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    World War I information

    My grandfather Pasquale Sterlacci, served in World War I, in Trieste & Trento, how can I find out information about this?

    0  Views: 1052 Answers: 1 Posted: 7 years ago
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    Raider_retired 3_29_

    Sorry it is long but, there is ton of history on this subject, If it helps some I would appreciate a thumbs up for all my looking back at ould notes! Thanks I got you too!

    1 Answer

    This region has had a long and tonoilous times. I will give you a little info on it after WWI to WWII during since that is when you grandpa served there. I would encourage you to continue researching both before and the times after WWII. Annexation to Italy of all the lands they claimed were inhabited by an Italian speaking population. Many local Italians enrolled voluntarily in the Royal Italian Army (a notable example is the writer Scipio Slataper.
    After the end of World War I, the Austro-Hungarian Empire dissolved, and many of its border areas, including the Austrian Littoral, were disputed among its successor states. On November 3, 1918, the Armistice of villa Giusti was signed ending hostilities between Italy and Austria-Hungary. Trieste was occupied by the Italian Army (warmly welcomed by the Italian portion of the local population after the Austro-Hungarian troops had been ordered to lay down their arms, a day before the Armistice was due to enter effect, effectively allowing the Italians to claim the region had been taken before the cessation of hostilities (a similar situation occurred in South Tyrol). Trieste was officially annexed to the Kingdom of Italy only with the Treaty of Rapallo in 1920. The region was reorganized under a new administrative unit, known as the Julian March (Venezia Giulia).
    The Narodni dom, Slovene Hall of Trieste, burned down by the Fascist squads in 1920.The union to Italy, however, brought a small loss of importance for the city, with the new state border depriving it of its former hinterland. The Slovene ethnic group (around 25% of the population according to the 1910 census[9]) suffered persecution by rising Italian Fascism. The period of violent persecution of Slovenes began with the riots of April 13, 1920, which were organized as a retaliation for the assault on Italian occupying troops in Split by the local Croatian population. Many Slovene-owned shops and buildings were destroyed during the riots, which culminated when a group of Italian Fascists, led by Francesco Giunta, burned down the Narodni dom ("National House"), the community hall of Trieste's Slovenes.
    After the emergence of the Fascist regime in 1922, an official policy of Italianization began. Public use of the Slovene language was prohibited, by 1927 all Slovene associations were dissolved, while names and surnames of Slavic and German origin were Italianized by the end of 1930. Several thousand Slovenes from Trieste, especially intellectuals, emigrated to the Kingdom of Yugoslavia and to South America, where many became prominent in their field. Among the notable Slovene ?migr?s from Trieste were the writers Vladimir Bartol and Josip Ribi?i?, the legal theorist Boris Furlan, and the architect Viktor Sul?i?. Meanwhile several thousands ethnic Italians from Dalmatia moved to Trieste from the newly created Yugoslavia.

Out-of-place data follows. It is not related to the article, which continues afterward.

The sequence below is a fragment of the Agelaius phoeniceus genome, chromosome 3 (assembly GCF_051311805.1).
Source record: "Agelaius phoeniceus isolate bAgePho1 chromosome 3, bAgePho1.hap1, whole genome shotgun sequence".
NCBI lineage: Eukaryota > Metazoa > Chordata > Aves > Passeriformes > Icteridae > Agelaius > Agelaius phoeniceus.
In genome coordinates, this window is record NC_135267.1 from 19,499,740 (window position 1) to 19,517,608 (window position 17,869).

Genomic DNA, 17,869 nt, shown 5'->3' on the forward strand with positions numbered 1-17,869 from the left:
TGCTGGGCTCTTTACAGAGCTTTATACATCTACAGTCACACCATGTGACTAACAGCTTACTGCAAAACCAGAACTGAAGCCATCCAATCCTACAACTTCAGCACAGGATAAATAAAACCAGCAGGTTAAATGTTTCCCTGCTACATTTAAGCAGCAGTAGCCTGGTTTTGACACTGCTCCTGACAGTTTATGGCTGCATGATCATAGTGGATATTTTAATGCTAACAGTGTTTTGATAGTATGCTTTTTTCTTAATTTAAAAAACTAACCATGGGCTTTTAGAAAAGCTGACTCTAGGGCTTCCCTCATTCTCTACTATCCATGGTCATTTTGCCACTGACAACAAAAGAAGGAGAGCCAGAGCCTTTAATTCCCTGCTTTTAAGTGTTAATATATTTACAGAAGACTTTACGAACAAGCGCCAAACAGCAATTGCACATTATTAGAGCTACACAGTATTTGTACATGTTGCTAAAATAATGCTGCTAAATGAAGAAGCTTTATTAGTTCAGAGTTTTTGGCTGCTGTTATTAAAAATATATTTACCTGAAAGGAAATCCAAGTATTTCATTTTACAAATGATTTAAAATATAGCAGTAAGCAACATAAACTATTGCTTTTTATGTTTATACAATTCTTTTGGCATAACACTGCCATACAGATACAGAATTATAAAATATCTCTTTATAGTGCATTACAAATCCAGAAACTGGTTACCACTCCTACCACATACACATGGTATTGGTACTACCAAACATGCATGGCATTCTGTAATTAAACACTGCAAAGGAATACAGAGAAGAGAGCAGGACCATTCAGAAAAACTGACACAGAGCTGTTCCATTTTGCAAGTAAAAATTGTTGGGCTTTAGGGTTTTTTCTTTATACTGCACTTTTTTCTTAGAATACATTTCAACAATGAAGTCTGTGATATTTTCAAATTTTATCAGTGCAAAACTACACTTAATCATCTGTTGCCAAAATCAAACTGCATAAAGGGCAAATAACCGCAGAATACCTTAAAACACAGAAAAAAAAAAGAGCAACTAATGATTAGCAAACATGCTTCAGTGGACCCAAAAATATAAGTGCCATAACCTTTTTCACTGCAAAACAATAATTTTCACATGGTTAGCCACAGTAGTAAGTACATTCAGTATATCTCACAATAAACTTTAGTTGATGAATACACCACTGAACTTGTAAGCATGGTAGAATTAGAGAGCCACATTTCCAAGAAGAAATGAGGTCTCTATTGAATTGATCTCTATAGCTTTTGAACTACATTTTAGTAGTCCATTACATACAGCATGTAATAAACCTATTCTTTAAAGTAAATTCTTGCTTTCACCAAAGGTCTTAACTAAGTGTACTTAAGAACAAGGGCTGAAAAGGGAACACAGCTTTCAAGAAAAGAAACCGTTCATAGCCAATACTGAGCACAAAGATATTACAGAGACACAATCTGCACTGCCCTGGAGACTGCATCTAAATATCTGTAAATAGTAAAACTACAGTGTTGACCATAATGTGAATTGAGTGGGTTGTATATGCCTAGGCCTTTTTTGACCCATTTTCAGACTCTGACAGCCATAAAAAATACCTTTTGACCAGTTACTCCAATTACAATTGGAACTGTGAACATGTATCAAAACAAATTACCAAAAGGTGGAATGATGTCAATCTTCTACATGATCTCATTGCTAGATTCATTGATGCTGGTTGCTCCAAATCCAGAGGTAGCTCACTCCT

In the late 1920s, Yugoslav irredentism started to appear, and the Slovene militant anti-fascist organization TIGR carried out several bomb attacks in the city centre. In 1930 and 1941, two trials against Slovene activists were held in Trieste by the fascist Special Tribunal for the Security of the State.
    Despite the demise of its traditional multicultural and pluri-linguistic character, and the emigration of many Slovene and most of the German speakers, the overall population continued to grow. Even the economy enjoyed a significant improvement in the late 1930s, with development of industrial activities.
    The Fascist Regime built several new infrastructures and public buildings, including the almost 70 m (229.66 ft) high Victory Lighthouse (Faro della Vittoria), which became one of the city's landmarks. The University of Trieste was also established in this period.


    Several artistic and intellectual subcultures continued to swarm even under the repressive Fascist regime. In the 1920s, the city was home to an important avant-gardist movement in visual arts, centered around the futurist Tullio Crali and the constructivist Avgust ?ernigoj. In the same period, Trieste consolidated its role as one of the centres of modern Italian literature, with authors such as Umberto Saba, Biagio Marin, Giani Stuparich, and Salvatore Satta. Among the non-Italian authors and intellectuals that remained in Trieste, the most notable were the Austrian Julius Kugy and the Slovene Boris Pahor. Intellectuals were frequently associated with Caff? San Marco, a caf? in the city which remains open today.


    The promulgation of the anti-Jewish racial laws in 1938 was a severe blow to the city's Jewish community, the third largest in Italy. The Fascist anti-semitic campaign resulted in a series of attacks on Jewish property and individuals, culminating in July 1942, when the Great Synagogue was raided and devastated by the Fascist Squads and the mob.
    This are played an import part in 1998 with the genocide and Bosnian War



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